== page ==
Equine Challenge Supplements
by the Oregon School of Natural Hoof Care
26, 2008: Just
started our third 12 lb bag a week a ago. I can really tell a difference
in the mules coats. Their fur is very soft and lofty and shiney.
It's a pleasure to stroke their coat. Hooves are doing nicely.
Nice growth, but not too much. It is winter after all. It's snowing
again today. Way better than the below freezing temps we've been
having. Looking forward to Spring.
December 13, 2007: We are on our second 12# bag of Equine Challenge-Grass. While it's much harder to see physical changes in our animals going into winter, we must rely on our hands to tell me what's going on with our animals bodies. Any equine bodywork type folks out there, please contact me.
Rusty, a mule with a very thick crested neck: His neck thickness has decreased significantly. There are no more ripples in the skin due to the fat buildup, and his neck is nearing normal. This supplement does seem to provide the building blocks needed to allow the animals body to manufacture needed nutrients to stay in balance. I've also seen a decreased in the fat pockets on this mule.
Buckshot, classic mule with pot belly: Buckshot has always had a pot belly
that reminded me of that old Taco Bell commercial where the horse drinks to much
water and as he's being lead off by the cowboy, the belly just bounces along
like a water balloon :>) Anyway, I have seen a reduction in his belly. I believe
that he'll always have a bit of a belly due to the fact that he exhibits more
donkey traits, but it's nice to see it not quite as large.
I'm anxious to see how they do on the supplement transitioning from winter to spring to summer. Our mules have always been very slow to shed the last of their winter coat around their mid sections. Buckshot has chronic dry skin in the spring/summer months.
Stay tuned for more updates as we continue to use this product.
November 1, 2007 - started our mules on Equine Challenge-Grass.
Dr. Mackie K. Hartwig, D.C., C.V.C.P.,
Equine Challenge™, President, C.E.O. has provided me this
additional information based upon my inquiries to him. I wanted to share it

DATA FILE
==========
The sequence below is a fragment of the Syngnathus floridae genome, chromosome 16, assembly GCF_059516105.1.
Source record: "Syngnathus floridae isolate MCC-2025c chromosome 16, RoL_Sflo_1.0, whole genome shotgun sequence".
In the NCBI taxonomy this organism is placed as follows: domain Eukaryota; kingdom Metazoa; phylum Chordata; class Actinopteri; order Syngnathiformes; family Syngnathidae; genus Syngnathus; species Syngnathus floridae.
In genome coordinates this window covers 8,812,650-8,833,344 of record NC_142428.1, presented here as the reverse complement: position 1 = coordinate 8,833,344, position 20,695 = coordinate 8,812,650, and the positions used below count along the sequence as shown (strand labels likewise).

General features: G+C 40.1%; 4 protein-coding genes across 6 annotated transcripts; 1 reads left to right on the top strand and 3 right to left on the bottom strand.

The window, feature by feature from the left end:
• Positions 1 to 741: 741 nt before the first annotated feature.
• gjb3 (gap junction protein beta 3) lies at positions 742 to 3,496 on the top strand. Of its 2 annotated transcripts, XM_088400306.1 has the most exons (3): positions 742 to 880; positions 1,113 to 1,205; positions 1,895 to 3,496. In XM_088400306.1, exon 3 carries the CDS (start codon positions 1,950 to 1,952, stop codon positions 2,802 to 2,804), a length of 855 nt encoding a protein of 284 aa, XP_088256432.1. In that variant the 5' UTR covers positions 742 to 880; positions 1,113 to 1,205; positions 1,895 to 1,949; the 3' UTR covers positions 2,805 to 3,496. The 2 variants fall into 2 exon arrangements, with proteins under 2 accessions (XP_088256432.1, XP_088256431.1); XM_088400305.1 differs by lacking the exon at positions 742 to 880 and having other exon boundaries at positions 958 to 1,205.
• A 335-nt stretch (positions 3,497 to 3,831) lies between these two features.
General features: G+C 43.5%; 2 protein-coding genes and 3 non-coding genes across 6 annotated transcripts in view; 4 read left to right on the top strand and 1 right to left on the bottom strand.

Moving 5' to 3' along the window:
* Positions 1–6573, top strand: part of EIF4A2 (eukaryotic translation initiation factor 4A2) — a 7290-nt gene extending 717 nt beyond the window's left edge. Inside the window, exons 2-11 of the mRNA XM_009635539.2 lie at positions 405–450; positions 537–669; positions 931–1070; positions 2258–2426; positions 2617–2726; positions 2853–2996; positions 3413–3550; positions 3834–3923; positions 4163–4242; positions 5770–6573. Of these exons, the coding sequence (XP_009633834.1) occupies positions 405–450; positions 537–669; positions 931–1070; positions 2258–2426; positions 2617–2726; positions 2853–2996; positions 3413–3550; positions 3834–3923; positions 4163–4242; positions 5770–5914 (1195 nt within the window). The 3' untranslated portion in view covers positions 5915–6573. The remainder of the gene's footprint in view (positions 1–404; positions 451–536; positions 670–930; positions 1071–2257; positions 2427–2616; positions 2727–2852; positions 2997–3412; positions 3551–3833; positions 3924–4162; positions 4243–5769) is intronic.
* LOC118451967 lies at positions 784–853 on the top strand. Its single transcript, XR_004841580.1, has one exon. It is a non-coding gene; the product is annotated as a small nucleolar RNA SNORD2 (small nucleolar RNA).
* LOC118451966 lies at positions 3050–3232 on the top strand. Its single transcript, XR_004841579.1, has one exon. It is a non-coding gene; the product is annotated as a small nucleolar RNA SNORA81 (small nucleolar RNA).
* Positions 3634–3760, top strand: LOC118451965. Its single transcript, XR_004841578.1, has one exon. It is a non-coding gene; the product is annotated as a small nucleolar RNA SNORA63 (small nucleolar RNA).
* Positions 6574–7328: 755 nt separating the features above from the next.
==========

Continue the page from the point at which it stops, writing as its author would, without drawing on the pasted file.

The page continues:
"Others in your area 'Pacific Northwest' are concerned about L-Lysine......that
is also in Equine Challenge. Lysine is the amino acid which is the catalyst
for all other amino acid metabolism, therefore we put a plenty
of L-Lysine in the Challenge."
"EC-Grass and EC-Alfalfa both have selenium in them. We use a form
of selenium which has been ingested by yeast(who in turn convert
the selenium into a more organic form) then we feed this yeast
to your horse making the selenium much more bioavailable to your horse."
"You will be very pleased with Equine Challenge..."It can't not work".....is
not a slogan....it is a fact."
"Equine Challenge-Grass is built for grass hay....if there is enough
of a Vitamin or mineral in your specific Timothy hay.....your animals will eliminate
the excess. If
there is insufficient amounts of a Vitamin or Minerals in your hay...Challenge
will provide the building blocks needed."
"The Grass or Hay belly ...... represents a large amount
of undigested matter in the mule's cecum. This generally happens when their
is insufficient bacteria in the diet. Equine Challenge contains a 7
strain package of probiotic bacteria for your animals digestive support. We
use a lot of the bacillus bacteria which when activated in the cecum
a great deal of digestive enzymes. That hay or grass belly should disappear
in 2-3 weeks on Challenge."
"Equine Challenge is endorsed by the Oregon School of Natural Hoof Care."
'Buy a 12 pound bag of Equine Challenge and do a 3 week
loading dose of
4 oz/day ( 2 oz in the morning and 2 oz in the
evening) then finish out the bag at 1 oz in the morning and 1 oz in the evening....this
12# bag will last 69 days."
From the Equine
Challenge™ is a Flax-seed based forage
specific, highly bio-available daily vitamin, mineral, trace element
and digestive probiotic supplement. Equine Challenge Supplements™ are
synergistically proportioned to provide the nutritional building
blocks and maintain the metabolic balance of your horse, regardless
of whether you feed alfalfa, grass or oat hay.
provides joint specific support products which allows for greater flexibility,
so that owners
and trainers can regulate and control the amounts of nutraceuticals
to be fed based on age, health, performance or metabolic stress
of the individual horse. Nutraceuticals,
such as Glucosamine sulfate, Chondroitin sulfate, MSM, Yucca
and Creatine, which support joint maintenance, are separated
from the Equine Challenge™ Vitamin-Mineral
Forage product, which is consistent with the guideline set forth
by the National
Animal Supplement Council (NASC).